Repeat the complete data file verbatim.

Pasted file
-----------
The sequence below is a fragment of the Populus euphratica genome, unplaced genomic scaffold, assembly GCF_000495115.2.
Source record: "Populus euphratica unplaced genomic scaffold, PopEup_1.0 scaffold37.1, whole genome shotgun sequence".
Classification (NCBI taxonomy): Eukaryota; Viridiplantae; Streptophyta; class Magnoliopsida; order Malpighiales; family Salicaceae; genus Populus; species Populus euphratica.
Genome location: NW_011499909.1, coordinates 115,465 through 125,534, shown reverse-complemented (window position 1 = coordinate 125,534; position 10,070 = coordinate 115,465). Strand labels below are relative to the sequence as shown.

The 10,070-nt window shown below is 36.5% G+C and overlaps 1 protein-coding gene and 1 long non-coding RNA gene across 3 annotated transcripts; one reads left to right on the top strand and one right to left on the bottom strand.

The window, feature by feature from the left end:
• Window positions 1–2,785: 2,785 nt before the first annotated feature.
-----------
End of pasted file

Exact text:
The sequence below is a fragment of the Populus euphratica genome, unplaced genomic scaffold, assembly GCF_000495115.2.
Source record: "Populus euphratica unplaced genomic scaffold, PopEup_1.0 scaffold37.1, whole genome shotgun sequence".
Classification (NCBI taxonomy): Eukaryota; Viridiplantae; Streptophyta; class Magnoliopsida; order Malpighiales; family Salicaceae; genus Populus; species Populus euphratica.
Genome location: NW_011499909.1, coordinates 115,465 through 125,534, shown reverse-complemented (window position 1 = coordinate 125,534; position 10,070 = coordinate 115,465). Strand labels below are relative to the sequence as shown.

The 10,070-nt window shown below is 36.5% G+C and overlaps 1 protein-coding gene and 1 long non-coding RNA gene across 3 annotated transcripts; one reads left to right on the top strand and one right to left on the bottom strand.

The window, feature by feature from the left end:
• Window positions 1–2,785: 2,785 nt before the first annotated feature.